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Continued war eclipses Soviet invasion memories

Continued war eclipses Soviet invasion memories

Dec 26, 2014 - 18:06

KABULinfo-icon (Pajhwok): Thirty-three years ago this week, 120,000 Soviet troops backed by helicopters, fighters jets, and tanks invaded Afghanistaninfo-icon and installed a puppet Babrak Karmal in place of communist president Hafizullah Amin, sparking an ill-fated conflict that lasted nine years and resulted in the death of one million Afghans.

As well as 90,000 Mujahideeninfo-icon fighters, 18,000 Afghan troops and 14,500 Soviet soldiers were killed in the war that ended after the government of Soviet-backed Najibullah fell in April 1992 after Moscow withdrew support following the 1991 Soviet collapse.

Some believe the Cold War had reached a point that forced the Red Army to solidify its southern front against the West by marching into Afghanistan, thanks to the success of the anti-communist rebellion of the Mujahideen.

After the Soviets withdrawal, civil war raged, setting the stage for the Talibaninfo-icon's takeover of the country in 1996.

The war left tens of thousands of Afghans handicapped and forced millions to take refuge in neighbouring Pakistaninfo-icon and Iran.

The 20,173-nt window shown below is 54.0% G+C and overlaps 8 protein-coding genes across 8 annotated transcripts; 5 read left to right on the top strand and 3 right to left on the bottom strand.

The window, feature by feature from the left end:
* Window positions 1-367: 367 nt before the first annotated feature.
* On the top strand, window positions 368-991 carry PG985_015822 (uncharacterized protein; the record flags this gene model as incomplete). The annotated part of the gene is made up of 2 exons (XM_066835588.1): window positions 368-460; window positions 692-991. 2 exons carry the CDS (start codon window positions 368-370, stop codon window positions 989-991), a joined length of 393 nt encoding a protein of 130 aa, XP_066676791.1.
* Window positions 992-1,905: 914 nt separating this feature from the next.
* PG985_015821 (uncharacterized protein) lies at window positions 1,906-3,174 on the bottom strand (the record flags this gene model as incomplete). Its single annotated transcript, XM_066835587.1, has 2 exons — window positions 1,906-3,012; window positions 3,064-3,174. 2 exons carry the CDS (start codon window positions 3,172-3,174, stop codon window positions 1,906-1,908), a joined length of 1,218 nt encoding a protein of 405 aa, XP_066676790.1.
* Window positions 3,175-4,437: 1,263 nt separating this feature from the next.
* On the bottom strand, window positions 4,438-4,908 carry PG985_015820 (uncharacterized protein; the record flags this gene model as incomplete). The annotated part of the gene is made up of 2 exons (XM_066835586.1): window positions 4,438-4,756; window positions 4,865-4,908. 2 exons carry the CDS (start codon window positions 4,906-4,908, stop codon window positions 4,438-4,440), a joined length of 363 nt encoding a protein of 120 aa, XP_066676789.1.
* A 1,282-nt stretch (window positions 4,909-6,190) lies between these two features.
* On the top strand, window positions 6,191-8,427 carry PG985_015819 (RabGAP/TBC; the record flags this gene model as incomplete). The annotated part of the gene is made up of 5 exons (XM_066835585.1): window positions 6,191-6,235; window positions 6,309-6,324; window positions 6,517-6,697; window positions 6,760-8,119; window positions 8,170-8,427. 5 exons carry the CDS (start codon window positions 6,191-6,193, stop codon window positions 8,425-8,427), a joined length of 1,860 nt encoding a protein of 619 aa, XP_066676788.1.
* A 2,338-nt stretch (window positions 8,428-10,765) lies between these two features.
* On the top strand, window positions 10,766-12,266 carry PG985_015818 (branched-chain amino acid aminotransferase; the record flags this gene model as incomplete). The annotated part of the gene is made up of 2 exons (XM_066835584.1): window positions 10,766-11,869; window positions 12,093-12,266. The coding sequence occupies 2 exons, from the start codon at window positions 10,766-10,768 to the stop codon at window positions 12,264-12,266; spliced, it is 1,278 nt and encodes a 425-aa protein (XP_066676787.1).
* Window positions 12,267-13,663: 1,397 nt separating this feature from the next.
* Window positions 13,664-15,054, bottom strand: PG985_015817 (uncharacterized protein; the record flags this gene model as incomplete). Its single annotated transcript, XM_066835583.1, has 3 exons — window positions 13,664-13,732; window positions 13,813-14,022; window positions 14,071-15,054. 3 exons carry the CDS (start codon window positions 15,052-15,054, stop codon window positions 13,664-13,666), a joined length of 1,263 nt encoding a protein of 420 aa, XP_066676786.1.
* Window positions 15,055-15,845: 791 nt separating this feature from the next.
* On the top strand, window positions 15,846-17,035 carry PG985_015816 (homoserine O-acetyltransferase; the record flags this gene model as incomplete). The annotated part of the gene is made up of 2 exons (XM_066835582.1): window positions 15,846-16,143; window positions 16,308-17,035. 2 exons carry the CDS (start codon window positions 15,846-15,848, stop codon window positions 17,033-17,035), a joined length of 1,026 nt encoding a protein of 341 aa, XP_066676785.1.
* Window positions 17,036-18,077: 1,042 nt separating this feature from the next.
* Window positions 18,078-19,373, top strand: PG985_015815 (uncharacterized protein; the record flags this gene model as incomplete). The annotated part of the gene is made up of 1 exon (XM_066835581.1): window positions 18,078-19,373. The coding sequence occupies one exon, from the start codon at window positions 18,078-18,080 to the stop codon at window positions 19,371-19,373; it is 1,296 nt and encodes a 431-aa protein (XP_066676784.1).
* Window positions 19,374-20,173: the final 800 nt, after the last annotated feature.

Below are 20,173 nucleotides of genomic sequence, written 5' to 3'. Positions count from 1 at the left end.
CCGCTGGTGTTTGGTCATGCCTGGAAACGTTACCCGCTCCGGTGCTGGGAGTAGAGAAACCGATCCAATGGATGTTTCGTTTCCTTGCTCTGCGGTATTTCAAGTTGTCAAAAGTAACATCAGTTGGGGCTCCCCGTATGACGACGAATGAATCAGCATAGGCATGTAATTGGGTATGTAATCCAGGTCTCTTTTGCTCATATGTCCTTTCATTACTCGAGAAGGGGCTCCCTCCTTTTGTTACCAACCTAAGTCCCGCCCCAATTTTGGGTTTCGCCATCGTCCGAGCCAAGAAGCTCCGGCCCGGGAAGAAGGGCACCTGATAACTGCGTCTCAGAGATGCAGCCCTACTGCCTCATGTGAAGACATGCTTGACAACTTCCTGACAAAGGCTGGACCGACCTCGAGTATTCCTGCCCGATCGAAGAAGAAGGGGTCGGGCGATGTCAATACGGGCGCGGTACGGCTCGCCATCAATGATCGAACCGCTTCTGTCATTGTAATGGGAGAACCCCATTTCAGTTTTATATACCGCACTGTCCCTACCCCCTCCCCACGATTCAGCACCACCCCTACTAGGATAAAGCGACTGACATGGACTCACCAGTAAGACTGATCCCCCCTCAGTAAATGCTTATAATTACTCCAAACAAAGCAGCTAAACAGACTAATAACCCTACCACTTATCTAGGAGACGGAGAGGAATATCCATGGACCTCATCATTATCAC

Tomorrow (Dec 27) is marked the anniversary of the Soviet invasion, but the event’s observance has been lukewarm due to the continued conflict and foreign interferences in Afghanistan.

Some political analysts describe the December 27, 1979 invasion the blackest day in Afghanistan’s history because it gave birth to unending misfortunes for the Afghans.

Afghanistan Regional Studies Centre head Abdul Ghafoor Lewal said the invasion had been noted as a black day in Afghanistan’s history because it laid the foundation of ending miseries.

He said it was the attack by a supper power on a small and weak nation. The invasion pushed the cold war between the US and former Soviet Union to the climax and paved the ground for foreign inferences in Afghanistan from all directions.

Lewal said the arrival of foreign troops in Afghanistan to fight insurgent Taliban had made the Afghans to forget about remembering the Soviet invasion.

Political science teacher at Kabul University, Prof. Shehla Farid, said the Dec 27 invasion was an unforgettable day in Afghanistan.

She said the increasing violent incidents and problems in Afghanistan and lack of interest on the part of government officials had resulted in little condemnation of the Soviet invasion.

She said though Afghan officials gave little importance to the observance of the day, but the day was unforgettable.

Another university teacher, Faizullah Jalal, said Afghan officials had drowned in corruption to the level that they had forgotten the historic day.

He said misfortunes descended on Afghanistan after the communists’ takeover from the government of Mohammad Daud Khan and the Soviet invasion.

He said the government and people should condemn the two days by organising big gatherings and programmes.

The Soviet invasion began on Dec. 25, 1979 and ended when the last units withdrew on Feb. 15, 1989.


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